Curriculum projects in India, from my experience

by gjayakrishnan

Chanced upon the following article in The Hindu last week and a follow up post elsewhere (which I can’t link it here) gave me the kick.

After reading this, I was in just like a sophomore’s mood, happy to see what I’ve gone through a year back. But here, rather a year it’s eleven years and the legacy still continues but in a different way – SAD.

Reason: The pressure of a certificate.

Mine is a different experience because I am not an engineering graduate. During my B.Sc., our university mandated a 15 days industrial training certificate. I still don’t get the idea behind it for a student in computer science. As usual our college reminded us when the time came and it was time for us to catch up the fever. Being in Coimbatore, a city still with very few IT companies, I don’t know whom to approach. So parents are the last rescue. My father arranged for the training in the company he worked for and I was happy.

On my first day to a work place, I was clueless and bit scared. Suddenly my timings changed from 10-4 to 8-5. I was supposed to work in a technical department and not EDP, which I was guessing. The manager came, gave a brief intro and showed my place and PC. It was another satisfying transition for me, Windows 3.1 to 95. Then he opened Excel, gave me a book full of chemical properties (I believe so) and asked me to enter the data just exactly in a way to the data seen in the rows above. I started entering.. then entered.. entered.. entered for 15 days with no change, no leave and not even a glimpse of the air conditioned EDP room that I was curious to see and peep into whenever I took a break. Finally I got the certificate, prepared the formalities and eventually my graduation.

Next, it was in my M.Sc. But this time we are supposed to submit a project after working in a concern for one full semester (the final one). Again through family influence, I got one in a software concern with no stipend and landed in Chennai. I went to the company, met the President and he introduced me to a manager. This time the department was Quality. No wonder what the work was, he asked me to TEST. I said I am supposed to code. He retorted saying, first you test well. BTW, the product generates reports on inventory based on past data for better planning (just mentioning to relate it later).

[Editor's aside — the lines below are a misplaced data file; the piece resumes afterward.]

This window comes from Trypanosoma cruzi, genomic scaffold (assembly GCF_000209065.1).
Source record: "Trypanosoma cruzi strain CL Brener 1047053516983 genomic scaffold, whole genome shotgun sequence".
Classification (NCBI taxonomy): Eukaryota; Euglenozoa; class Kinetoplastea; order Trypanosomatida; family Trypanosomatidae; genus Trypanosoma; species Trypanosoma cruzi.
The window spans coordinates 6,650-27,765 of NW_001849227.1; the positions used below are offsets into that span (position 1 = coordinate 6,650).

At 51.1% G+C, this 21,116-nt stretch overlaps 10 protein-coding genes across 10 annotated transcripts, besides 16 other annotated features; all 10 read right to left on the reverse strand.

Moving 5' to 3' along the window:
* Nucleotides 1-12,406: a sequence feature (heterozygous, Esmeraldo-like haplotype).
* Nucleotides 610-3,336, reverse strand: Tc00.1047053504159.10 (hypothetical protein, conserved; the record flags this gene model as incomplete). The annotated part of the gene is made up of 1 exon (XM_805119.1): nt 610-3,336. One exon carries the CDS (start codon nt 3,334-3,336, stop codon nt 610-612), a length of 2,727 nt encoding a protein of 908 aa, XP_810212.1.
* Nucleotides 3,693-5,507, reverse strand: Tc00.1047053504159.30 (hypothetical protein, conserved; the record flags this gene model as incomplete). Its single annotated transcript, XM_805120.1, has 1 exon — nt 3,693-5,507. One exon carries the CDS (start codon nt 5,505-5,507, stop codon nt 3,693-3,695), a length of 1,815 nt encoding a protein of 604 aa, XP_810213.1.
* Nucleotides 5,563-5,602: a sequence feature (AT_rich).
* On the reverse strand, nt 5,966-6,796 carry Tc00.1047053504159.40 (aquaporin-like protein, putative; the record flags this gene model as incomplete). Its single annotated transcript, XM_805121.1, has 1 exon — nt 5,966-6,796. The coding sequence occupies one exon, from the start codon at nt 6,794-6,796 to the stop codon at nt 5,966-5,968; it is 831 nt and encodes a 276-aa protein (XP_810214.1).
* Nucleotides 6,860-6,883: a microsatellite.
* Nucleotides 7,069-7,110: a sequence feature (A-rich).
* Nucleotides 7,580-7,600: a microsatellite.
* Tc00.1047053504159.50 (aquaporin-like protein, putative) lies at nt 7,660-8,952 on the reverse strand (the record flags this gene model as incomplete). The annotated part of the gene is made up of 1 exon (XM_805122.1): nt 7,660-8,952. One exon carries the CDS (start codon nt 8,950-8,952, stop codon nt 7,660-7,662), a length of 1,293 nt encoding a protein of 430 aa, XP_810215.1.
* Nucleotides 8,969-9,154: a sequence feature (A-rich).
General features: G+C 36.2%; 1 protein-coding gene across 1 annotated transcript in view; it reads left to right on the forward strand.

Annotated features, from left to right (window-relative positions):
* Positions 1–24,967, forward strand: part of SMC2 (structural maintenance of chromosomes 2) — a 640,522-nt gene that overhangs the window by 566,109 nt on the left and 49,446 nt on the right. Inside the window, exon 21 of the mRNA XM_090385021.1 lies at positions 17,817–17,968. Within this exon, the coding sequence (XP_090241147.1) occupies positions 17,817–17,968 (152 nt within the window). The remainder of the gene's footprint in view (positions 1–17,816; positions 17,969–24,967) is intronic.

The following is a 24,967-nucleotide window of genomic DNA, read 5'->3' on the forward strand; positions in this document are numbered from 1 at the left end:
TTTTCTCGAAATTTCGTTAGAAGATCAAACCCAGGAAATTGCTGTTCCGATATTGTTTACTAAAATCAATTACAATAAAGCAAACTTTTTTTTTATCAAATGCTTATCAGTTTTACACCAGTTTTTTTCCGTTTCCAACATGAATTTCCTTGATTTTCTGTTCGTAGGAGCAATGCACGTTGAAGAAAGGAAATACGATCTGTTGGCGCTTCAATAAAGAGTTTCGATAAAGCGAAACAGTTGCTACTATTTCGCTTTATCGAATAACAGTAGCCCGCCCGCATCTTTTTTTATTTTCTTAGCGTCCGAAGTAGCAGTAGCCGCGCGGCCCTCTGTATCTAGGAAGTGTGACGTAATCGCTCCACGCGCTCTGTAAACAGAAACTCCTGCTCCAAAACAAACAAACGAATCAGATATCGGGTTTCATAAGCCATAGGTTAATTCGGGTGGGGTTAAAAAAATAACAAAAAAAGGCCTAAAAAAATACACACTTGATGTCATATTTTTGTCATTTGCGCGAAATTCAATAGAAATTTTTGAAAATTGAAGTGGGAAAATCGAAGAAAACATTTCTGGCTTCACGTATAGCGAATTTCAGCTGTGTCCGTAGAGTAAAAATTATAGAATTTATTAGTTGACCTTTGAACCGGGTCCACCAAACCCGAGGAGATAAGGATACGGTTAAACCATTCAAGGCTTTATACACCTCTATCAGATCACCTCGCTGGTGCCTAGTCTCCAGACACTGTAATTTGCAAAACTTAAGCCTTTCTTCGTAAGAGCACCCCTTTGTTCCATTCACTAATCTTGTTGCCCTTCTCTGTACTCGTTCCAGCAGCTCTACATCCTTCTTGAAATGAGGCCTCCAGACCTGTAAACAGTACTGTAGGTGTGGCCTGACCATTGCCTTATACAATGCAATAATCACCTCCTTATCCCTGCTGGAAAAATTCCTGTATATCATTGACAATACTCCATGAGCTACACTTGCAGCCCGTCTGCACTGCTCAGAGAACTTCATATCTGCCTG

Again as no choice left, I did. During the process, I mean after office, the only thing that was running inside me was, how to cook and present during viva voce – in simple words, cheating! But when I came back to college, there was a big sigh of relief. There were many like me.. a bunch of students got theirs done from a computer institute, mostly cut-n-paste. Unlike me going for work, they enjoyed their youth during pre-postgraduation period. Only one of my close friend did something different and suiting to his taste – designed a website – and I was glad. As usual the reports were pukka, I was thorough with the product flow in-and-out. And for a well rehearsed lengthy presentation I gave, it ended with an anti-climax – no questions!

Fast forwarding to sometime ago.. I was indulged in developing firefox add-ons during my free time. I realized this is what students are supposed to do. Tiny apps, tools, plugins or in-house projects based on open source tools. This not only hone their programming skills but also will give a nice exposure to micro level product management. When you do an FF extension, you not only go through the basic development lifecycle and build a functional tool, but also things like:

  • Good knowledge on GUI elements/components, reusability, MVC, etc.
  • What’s i18n and how to provide multiple languages support (i.e., property specification and its association in source files)
  • How to organize, build and link themes/images (exposure to CSS)
  • Design an icon for your tool (if you wish)
  • What Preferences/Settings can be given. Also where & how to get the inputs and persist them.
  • Learning curve on testing, issue tracking, bug fixing, avoiding regressions, etc.
  • How to package, specify target applications, versioning and doing regular updates
  • Writing brief description about the product, mini installation notes, asking for reviews, support, etc.
  • And from its sandbox phase to get it approved as public, you need to market well so that it has a sizeable number in downloads!

And post 2010, when computers are taking its different avatars, I believe it should be apps for mobile/tablets. This will be a great boost to doing things with taste and with high levels of user experience.

With all these learnings, when my cousin was graduating couple of years back, I encouraged her to do something valuable and not for certificate sake. She gave a stare and continued “but…”. I couldn’t and didn’t argue.

Coming to my project experience.. In the first case, if it had been a software that could read the text from a scanned image and populate the data in a jiffy. And in second, if had been a predictive algorithm that guides during procurement phase itself, the pressure would have been different and in fact, I could have avoided a labor cost.

But on hindsight, there are no regrets and it’s an experience of learning a lot, if not hardcore techie stuffs. I could distinguish college vs work, could equate software testing from Pressman’s book to the reality, got my first job in the company where I did my testing project and of late, how complex is to design and build an Excel like software (on which I entered data as my first real work). Also it makes sense to an average guy like me!

Finally, I hope in the coming years our so-called institutions puts pressure to go through the journey rather to reach the destination.